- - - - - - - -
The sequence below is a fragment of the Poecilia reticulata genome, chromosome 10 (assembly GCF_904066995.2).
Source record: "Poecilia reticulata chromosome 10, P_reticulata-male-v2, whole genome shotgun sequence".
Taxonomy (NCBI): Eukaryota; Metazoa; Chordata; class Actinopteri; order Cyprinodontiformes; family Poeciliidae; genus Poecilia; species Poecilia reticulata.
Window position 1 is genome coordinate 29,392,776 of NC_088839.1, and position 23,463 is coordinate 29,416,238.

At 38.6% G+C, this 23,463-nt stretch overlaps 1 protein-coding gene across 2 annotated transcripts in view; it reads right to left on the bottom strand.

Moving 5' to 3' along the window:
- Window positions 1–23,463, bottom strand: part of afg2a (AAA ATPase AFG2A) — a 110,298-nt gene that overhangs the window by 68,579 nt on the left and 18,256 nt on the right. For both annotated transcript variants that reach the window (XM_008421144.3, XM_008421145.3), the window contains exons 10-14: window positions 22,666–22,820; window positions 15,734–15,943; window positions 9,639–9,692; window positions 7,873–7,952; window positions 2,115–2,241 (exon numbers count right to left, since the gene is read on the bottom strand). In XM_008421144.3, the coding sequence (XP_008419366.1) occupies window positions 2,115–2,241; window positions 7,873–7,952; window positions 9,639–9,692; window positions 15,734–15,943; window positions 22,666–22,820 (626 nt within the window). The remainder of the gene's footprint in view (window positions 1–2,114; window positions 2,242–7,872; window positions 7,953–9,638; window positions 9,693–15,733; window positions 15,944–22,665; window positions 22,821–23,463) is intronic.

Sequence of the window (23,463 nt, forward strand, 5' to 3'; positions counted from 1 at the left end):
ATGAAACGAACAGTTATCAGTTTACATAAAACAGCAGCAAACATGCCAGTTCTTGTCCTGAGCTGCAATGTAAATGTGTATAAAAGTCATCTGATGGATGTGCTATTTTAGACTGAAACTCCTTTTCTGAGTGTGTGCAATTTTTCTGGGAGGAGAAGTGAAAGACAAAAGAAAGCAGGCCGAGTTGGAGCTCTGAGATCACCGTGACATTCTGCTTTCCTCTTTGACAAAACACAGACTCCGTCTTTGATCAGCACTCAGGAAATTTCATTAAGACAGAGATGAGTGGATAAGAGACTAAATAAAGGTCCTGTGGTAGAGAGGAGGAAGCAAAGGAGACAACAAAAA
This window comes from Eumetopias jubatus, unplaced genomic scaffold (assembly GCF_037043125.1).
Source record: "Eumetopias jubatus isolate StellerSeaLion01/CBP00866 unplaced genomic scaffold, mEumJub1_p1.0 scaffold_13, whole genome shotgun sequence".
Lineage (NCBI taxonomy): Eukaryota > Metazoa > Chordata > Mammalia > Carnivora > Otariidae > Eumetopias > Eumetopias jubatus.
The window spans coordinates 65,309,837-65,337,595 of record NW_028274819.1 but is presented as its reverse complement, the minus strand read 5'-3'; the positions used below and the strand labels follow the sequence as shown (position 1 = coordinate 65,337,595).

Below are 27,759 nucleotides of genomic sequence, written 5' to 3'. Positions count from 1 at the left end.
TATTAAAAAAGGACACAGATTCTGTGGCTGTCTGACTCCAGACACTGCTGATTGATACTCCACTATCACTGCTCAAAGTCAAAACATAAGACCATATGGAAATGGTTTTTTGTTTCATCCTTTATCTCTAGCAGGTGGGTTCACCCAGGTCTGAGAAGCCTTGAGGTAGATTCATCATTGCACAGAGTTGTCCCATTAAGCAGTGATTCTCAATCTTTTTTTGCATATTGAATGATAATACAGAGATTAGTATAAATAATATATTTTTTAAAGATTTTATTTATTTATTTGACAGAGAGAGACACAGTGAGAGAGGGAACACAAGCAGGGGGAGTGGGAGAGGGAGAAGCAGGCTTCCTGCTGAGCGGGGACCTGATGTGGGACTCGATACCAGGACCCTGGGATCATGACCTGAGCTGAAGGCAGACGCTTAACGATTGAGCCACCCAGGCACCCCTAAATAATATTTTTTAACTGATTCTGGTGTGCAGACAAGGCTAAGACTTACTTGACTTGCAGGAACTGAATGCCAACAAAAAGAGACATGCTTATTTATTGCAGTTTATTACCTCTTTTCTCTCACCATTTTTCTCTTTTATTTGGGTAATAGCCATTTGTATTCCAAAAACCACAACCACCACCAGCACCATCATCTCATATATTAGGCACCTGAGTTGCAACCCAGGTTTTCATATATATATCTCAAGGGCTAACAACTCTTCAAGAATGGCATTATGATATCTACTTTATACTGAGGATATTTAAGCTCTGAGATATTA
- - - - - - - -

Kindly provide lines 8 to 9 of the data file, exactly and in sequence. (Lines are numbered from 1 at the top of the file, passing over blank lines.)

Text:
Sequence of the window (23,463 nt, forward strand, 5' to 3'; positions counted from 1 at the left end):
ATGAAACGAACAGTTATCAGTTTACATAAAACAGCAGCAAACATGCCAGTTCTTGTCCTGAGCTGCAATGTAAATGTGTATAAAAGTCATCTGATGGATGTGCTATTTTAGACTGAAACTCCTTTTCTGAGTGTGTGCAATTTTTCTGGGAGGAGAAGTGAAAGACAAAAGAAAGCAGGCCGAGTTGGAGCTCTGAGATCACCGTGACATTCTGCTTTCCTCTTTGACAAAACACAGACTCCGTCTTTGATCAGCACTCAGGAAATTTCATTAAGACAGAGATGAGTGGATAAGAGACTAAATAAAGGTCCTGTGGTAGAGAGGAGGAAGCAAAGGAGACAACAAAAA